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BoE to test banks against housing market shock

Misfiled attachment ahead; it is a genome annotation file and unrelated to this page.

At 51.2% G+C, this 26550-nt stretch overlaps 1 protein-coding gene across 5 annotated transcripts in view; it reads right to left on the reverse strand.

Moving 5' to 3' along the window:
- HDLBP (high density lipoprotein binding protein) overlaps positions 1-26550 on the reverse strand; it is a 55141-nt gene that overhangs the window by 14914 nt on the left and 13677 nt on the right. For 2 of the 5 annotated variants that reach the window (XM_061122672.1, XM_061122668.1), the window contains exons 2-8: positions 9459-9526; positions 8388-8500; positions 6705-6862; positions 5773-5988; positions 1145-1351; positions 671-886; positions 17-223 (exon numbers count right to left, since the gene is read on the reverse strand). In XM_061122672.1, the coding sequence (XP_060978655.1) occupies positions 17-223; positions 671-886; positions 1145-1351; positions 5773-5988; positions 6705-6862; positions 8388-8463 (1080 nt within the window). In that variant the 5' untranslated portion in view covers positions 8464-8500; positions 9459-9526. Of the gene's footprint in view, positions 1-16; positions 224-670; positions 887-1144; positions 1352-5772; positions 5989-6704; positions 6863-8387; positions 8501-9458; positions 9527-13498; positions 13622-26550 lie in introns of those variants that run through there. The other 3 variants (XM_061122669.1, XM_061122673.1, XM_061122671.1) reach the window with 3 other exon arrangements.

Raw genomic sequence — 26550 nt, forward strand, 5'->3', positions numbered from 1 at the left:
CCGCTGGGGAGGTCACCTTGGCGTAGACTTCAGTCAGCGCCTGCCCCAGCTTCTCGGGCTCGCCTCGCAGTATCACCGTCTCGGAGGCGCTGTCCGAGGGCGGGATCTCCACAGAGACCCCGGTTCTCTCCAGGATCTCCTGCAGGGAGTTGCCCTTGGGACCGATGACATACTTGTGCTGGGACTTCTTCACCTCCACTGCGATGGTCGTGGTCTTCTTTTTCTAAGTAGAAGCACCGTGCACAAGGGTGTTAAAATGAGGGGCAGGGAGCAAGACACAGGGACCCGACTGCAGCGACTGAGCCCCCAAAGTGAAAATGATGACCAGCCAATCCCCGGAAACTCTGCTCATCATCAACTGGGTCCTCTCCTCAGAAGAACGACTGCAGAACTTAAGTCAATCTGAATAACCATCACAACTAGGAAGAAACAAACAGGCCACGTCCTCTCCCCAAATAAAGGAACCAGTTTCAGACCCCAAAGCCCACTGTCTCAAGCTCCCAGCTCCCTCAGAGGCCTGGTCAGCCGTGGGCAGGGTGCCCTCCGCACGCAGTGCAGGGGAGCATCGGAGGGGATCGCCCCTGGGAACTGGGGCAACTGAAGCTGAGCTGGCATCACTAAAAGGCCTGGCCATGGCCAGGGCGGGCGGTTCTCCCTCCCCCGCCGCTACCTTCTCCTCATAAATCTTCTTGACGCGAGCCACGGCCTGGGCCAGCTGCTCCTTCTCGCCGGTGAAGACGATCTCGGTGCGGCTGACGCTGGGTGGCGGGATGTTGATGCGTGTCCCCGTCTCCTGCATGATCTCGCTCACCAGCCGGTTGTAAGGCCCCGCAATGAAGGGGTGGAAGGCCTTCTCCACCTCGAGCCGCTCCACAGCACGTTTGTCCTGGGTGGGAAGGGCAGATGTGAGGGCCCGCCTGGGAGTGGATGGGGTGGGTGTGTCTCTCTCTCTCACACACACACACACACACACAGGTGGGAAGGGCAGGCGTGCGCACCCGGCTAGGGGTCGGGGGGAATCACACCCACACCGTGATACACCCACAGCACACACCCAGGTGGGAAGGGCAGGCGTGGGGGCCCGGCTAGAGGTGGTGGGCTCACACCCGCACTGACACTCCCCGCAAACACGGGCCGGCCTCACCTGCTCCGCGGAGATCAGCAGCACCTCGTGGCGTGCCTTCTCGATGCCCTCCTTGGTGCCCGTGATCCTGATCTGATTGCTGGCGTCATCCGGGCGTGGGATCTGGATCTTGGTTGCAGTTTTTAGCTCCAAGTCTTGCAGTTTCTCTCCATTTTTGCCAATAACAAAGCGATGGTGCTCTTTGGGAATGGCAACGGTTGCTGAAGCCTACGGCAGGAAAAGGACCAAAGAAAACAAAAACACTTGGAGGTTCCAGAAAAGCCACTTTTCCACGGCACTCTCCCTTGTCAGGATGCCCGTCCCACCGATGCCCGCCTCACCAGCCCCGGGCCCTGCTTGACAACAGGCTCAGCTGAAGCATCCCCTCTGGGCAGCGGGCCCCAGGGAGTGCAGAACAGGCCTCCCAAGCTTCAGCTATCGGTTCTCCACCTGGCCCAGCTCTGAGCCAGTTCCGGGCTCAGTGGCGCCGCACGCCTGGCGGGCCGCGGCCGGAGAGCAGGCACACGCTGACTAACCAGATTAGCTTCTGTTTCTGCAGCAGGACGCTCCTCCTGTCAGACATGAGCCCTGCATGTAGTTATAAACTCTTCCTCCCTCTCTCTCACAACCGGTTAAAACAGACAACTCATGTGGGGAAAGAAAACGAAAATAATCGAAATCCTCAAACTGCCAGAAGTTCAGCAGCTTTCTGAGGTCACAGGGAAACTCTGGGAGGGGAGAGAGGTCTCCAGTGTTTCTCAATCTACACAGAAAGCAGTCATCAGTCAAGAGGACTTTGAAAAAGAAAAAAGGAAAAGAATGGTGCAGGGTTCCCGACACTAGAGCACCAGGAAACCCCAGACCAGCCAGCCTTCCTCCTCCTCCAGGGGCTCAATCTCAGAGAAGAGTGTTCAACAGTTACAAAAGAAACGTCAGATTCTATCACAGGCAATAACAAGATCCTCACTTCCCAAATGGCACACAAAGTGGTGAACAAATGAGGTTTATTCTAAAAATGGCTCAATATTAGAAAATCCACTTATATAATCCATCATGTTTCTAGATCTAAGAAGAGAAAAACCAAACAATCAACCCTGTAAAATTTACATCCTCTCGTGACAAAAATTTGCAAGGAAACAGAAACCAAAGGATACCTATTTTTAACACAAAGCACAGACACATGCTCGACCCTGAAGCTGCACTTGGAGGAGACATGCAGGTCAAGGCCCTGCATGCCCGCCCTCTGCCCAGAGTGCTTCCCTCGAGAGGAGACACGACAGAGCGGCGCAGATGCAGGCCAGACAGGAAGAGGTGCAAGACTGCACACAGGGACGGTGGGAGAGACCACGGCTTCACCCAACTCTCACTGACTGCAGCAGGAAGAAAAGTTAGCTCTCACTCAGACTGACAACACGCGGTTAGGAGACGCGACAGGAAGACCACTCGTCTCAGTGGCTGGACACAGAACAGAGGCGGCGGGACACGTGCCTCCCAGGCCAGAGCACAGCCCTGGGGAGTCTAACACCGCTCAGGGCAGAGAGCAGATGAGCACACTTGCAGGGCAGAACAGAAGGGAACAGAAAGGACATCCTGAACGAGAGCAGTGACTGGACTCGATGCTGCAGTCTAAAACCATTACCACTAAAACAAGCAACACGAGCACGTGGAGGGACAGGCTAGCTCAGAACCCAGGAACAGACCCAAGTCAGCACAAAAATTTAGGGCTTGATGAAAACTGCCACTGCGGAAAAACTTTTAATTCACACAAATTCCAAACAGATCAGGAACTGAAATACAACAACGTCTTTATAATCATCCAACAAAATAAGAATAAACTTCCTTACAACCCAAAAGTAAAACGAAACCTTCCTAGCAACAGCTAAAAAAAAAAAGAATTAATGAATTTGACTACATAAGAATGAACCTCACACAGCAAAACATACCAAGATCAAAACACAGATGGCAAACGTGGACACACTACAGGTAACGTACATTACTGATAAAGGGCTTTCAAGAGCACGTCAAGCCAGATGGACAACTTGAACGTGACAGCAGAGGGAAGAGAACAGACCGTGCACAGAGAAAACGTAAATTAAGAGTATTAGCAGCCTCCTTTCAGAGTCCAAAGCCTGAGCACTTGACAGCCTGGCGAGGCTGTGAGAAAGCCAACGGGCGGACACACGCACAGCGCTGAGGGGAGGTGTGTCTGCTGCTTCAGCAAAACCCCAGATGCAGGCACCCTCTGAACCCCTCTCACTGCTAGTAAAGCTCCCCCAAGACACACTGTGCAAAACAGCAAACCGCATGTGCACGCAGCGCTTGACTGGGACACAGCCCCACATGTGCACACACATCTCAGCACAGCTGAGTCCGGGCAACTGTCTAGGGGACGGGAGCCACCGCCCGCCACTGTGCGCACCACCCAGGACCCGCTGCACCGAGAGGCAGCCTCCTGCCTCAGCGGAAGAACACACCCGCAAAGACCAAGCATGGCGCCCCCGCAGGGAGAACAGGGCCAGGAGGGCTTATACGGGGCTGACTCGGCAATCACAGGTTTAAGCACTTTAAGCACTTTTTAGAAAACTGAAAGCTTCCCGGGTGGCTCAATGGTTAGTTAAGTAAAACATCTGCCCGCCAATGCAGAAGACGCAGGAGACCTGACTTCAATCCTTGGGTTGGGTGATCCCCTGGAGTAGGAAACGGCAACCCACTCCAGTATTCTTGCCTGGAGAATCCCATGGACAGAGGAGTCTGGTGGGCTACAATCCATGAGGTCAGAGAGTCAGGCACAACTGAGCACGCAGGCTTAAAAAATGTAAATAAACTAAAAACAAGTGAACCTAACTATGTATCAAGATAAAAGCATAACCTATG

The Bank of England (BoE) has stated that its upcoming stress tests will focus on UK lenders' ability to withstand a housing market shock.Its Financial Policy Committee (FPC) revealed the number of Britons borrowing more than four times their income for their mortgage is at its highest level since records began in 2005. While approvals remain low, the amount of mortgages offered to buyers with small deposits had doubled over the past six months, the FPC noted.It also said that approvals remain 20 per cent below their long-run average. Prices, however, rose by around 10 per cent at a national level over the year to February 2014.In the meeting, which took place on March 19th, the FPC said it remains vigilant to emerging vulnerabilities and will take action if necessary.The stress test framework for the banks has yet to be finalised and will be published at the end of April. An EU-wide framework is also being constructed by the European Systemic Risk Board and the London-based European Banking Authority.It says the scenario being devised is not based on what it expects to happen but on a less favourable eventuality.Measures are currently being put in place to help maintain stronger mortgage underwriting standards as part of the Financial Conduct Authority's Mortgage Market Review. These are to take effect from April.Rob Wood, an economist at Berenberg Bank, told the Daily Telegraph that while the BoE can ensure lenders are well placed to cushion shocks, controlling house prices was not part of its remit."The [Bank's] remit is to control financial stability, so if house prices crashed but banks had a lot of capital put aside to protect them from that crash then that is fine. Of course, for the whole economy a big house price crash, and certainly for households who are affected, is not fine. So in that sense we may well see action ... too late," he said. 

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